Background: Approximately 25% of U.S. military members sustaining extremity amputations in recent military conflicts have bilateral lower-extremity amputations (BLA). We investigated among combat-related extremity wounds whether BLA exhibit different bacterial burden, inflammatory response, and local complications.
Methods: A total of 75 patients with combat-related extremity wounds (19 BLA) were evaluated for age, tobacco use, body mass index, Injury Severity Score, Acute Physiology and Chronic Health Evaluation II, and delayed primary closure time. Blood, wound exudates, and muscle biopsies were obtained and analyzed for cytokine and quantitative bacteriology, excluding patients using nonsteroidal anti-inflammatory medications and corticosteroids, due to potential effects on their inflammatory profile.
Results: BLA was not associated with differences in age, tobacco use, body mass index, and delayed primary closure time, but these patients had increased Injury Severity Score, Acute Physiology and Chronic Health Evaluation II, and rates of critical colonization. Proinflammatory cytokines including tumor necrosis factor-α (exudate), interleukin (IL)-1 (exudate) and IL-6 (serum) were increased in BLA patients. They also had serum and exudate increased IL-8 and decreased IL-13 and granulocyte-macrophage colony-stimulating factor. Both wound dehiscence (WD) and heterotopic ossification (HO) were more common in BLA patients.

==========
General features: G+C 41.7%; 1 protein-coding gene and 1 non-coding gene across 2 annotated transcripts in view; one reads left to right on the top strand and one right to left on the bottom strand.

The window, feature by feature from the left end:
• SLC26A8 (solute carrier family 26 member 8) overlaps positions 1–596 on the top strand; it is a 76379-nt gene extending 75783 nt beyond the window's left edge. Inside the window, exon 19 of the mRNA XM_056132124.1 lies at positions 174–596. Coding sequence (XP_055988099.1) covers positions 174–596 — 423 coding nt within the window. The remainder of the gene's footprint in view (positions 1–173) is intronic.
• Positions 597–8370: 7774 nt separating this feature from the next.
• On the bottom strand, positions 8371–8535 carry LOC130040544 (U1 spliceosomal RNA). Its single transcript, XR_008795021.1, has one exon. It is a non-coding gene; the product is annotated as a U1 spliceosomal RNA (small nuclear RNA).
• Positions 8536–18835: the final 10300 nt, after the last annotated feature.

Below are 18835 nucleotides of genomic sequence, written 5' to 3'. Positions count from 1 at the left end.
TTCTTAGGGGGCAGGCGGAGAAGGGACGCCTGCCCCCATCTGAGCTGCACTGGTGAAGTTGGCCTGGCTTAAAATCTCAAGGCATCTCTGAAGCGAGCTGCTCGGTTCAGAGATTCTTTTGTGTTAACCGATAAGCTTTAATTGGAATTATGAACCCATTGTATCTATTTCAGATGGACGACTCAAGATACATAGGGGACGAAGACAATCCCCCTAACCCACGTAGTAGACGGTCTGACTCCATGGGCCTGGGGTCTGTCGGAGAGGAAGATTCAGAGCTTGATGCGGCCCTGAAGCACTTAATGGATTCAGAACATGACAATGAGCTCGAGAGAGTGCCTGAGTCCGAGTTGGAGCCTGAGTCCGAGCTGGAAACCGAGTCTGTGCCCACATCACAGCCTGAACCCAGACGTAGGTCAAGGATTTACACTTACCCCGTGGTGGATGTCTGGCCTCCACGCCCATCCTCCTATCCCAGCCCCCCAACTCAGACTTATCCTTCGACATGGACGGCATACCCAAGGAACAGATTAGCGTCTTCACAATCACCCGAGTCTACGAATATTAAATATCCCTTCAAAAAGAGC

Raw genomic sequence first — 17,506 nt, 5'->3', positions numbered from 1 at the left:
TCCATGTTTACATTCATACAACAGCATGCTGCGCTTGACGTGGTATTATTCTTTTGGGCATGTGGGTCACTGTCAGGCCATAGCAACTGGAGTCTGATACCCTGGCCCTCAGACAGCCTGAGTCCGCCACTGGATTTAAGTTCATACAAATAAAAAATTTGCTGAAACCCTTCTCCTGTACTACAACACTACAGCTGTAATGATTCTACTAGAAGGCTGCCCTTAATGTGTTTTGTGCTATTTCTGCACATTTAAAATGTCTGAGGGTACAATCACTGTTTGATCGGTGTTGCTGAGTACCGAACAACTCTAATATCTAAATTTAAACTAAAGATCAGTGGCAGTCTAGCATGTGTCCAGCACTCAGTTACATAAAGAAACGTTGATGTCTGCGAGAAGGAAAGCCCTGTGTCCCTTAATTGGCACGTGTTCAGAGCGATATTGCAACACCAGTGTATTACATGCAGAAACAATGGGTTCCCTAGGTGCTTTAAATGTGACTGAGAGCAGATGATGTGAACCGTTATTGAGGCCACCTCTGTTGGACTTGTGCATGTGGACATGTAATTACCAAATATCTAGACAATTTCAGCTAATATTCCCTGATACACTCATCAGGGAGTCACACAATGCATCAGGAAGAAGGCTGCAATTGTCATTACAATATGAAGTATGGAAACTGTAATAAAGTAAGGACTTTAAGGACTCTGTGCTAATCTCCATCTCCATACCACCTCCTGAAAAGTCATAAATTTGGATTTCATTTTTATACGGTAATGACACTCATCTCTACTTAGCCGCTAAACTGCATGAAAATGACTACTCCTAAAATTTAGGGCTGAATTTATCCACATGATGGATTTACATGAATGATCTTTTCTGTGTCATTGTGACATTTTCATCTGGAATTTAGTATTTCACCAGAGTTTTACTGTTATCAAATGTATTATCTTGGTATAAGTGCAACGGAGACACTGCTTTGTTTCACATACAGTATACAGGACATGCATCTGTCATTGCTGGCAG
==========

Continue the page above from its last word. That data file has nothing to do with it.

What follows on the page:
Conclusion: BLA patients were more likely to exhibit critical bacterial colonization, a distinct inflammatory response, and develop WD and HO. Modulating this response represents an attractive target in an effort to prevent complications such as WD and HO.
Published by Mosby, Inc.